Because of the random and casual nature of these visits, no one knows when Australia first fell under a European gaze. The earliest recorded visit was in 1606, when a party of Dutch sailors under a Willen Jansz, or Janszoon, stepped briefly ashore in the far north (and as hastily retreated under a hail of Aboriginal spears), but it is evident that others had been there earlier still. A pair of Portuguese cannons, dating from no later than 1525, were found in 1916 at a place called Carronade Island on the north-west coast. Whoever left them would have been among the first Europeans to stray this far from home, but of this epochal visit not a thing is known. Even more intriguing is a map, drawn by a Portuguese hand and dating from roughly the same period, that shows not only a large land mass where Australia stands, but an apparent familiarity with the jogs and indentations of Australia's east coast - something supposedly not seen by outsiders for another two and a half centuries.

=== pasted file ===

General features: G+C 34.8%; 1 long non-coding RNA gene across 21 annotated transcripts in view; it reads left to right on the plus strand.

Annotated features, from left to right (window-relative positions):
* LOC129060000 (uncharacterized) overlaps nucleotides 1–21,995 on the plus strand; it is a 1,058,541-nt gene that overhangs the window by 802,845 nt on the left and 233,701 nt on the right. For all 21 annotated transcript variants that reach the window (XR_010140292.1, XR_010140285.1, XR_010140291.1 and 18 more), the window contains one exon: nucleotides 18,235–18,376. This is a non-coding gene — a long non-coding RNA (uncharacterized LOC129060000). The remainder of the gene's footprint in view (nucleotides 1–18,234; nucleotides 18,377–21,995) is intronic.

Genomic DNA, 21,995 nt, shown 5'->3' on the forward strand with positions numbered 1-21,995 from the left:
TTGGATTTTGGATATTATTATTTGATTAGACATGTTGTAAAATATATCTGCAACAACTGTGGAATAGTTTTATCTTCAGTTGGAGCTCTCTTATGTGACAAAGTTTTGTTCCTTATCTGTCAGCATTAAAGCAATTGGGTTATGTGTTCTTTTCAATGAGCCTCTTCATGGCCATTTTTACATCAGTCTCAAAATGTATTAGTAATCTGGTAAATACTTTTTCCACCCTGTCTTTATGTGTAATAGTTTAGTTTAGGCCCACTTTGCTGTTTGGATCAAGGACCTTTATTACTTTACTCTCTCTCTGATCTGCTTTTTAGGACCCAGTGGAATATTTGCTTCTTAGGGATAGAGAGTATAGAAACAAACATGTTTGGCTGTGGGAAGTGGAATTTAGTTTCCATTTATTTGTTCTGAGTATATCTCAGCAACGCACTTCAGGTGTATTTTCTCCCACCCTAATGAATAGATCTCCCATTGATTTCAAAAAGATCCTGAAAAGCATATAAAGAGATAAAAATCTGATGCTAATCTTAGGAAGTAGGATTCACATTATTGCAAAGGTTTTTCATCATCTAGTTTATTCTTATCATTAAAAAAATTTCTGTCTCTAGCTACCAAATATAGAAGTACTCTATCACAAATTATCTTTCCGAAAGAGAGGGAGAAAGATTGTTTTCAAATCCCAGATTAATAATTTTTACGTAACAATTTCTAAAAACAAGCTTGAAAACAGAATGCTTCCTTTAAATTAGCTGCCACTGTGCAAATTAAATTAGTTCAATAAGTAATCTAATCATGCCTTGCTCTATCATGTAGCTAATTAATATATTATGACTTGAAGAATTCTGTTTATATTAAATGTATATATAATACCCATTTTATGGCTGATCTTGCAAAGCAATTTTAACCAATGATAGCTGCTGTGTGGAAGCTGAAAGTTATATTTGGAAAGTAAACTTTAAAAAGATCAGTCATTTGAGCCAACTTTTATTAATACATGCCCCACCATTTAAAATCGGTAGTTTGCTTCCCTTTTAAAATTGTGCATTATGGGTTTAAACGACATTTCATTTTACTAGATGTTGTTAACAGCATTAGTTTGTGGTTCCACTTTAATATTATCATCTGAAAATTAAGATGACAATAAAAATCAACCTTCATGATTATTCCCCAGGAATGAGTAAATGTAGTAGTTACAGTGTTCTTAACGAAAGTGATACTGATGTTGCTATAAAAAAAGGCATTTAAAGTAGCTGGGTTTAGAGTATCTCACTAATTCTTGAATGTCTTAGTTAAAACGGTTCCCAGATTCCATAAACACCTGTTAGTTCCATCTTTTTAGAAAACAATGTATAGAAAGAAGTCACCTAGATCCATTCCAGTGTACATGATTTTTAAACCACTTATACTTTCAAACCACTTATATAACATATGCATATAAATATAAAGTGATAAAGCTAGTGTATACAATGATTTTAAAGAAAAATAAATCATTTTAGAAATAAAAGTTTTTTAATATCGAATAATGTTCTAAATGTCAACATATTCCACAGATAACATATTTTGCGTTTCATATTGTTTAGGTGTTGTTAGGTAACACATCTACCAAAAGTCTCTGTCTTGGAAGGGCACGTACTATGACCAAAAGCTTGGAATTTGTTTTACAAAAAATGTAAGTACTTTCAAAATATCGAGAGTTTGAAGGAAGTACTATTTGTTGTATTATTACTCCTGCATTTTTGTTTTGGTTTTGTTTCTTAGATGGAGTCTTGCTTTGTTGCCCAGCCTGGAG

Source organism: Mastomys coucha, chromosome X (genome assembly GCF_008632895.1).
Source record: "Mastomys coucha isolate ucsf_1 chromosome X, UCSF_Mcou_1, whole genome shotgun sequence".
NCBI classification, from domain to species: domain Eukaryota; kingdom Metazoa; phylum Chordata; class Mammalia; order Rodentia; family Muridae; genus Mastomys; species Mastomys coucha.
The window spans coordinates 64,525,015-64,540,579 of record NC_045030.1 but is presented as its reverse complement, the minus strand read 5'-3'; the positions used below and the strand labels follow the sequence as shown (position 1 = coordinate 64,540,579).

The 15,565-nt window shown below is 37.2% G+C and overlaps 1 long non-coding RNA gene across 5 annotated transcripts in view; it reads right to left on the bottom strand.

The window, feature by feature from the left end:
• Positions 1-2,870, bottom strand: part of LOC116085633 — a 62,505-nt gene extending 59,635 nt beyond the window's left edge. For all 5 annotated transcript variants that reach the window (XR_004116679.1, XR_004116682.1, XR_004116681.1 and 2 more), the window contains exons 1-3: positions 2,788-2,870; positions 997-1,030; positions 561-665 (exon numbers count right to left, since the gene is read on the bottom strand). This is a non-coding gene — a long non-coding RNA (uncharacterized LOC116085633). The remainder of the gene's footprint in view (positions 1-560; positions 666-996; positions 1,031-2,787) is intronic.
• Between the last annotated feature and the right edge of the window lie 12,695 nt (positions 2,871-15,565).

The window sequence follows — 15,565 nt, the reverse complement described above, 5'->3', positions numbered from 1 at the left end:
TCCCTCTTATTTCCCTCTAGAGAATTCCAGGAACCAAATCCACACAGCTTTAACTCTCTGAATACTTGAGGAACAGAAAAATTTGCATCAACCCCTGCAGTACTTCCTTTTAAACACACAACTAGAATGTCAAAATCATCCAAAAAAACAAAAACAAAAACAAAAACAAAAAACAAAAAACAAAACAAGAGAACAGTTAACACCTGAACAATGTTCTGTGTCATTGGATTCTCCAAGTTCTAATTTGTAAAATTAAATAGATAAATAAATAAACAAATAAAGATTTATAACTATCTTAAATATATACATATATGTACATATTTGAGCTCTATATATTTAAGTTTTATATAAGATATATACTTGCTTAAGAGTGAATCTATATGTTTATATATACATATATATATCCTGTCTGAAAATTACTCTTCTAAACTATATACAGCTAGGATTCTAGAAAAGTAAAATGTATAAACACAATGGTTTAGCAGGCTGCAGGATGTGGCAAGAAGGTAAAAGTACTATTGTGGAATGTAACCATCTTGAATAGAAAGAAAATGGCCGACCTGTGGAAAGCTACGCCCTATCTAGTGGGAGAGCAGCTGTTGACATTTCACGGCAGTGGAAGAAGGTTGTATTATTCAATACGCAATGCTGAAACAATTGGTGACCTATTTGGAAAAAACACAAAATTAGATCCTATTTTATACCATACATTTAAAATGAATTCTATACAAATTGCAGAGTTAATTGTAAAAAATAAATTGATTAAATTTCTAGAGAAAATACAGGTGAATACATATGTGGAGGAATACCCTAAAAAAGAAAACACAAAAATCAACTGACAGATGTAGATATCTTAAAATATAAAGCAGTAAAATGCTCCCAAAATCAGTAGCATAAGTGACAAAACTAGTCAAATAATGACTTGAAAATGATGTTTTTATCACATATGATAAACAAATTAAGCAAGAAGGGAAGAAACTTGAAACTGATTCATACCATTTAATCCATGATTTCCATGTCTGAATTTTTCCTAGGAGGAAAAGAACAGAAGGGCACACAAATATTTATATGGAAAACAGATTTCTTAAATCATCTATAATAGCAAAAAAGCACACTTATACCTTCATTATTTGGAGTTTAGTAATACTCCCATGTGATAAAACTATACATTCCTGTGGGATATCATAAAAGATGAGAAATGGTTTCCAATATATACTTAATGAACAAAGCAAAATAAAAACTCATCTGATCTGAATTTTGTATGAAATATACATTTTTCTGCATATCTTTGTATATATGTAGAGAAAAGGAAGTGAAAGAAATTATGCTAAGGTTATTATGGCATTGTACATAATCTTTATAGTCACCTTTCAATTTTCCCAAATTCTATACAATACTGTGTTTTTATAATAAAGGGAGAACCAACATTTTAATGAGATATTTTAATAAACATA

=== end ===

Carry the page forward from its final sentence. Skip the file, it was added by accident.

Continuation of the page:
So when in April 1770 Lieutenant James Cook and his crew aboard HMS Endeavour sighted the south-east corner of Australia and followed the coast 1,800 miles north to Cape York, it wasn't so much a discovery as a confirmation.
Down Under, Bill Bryson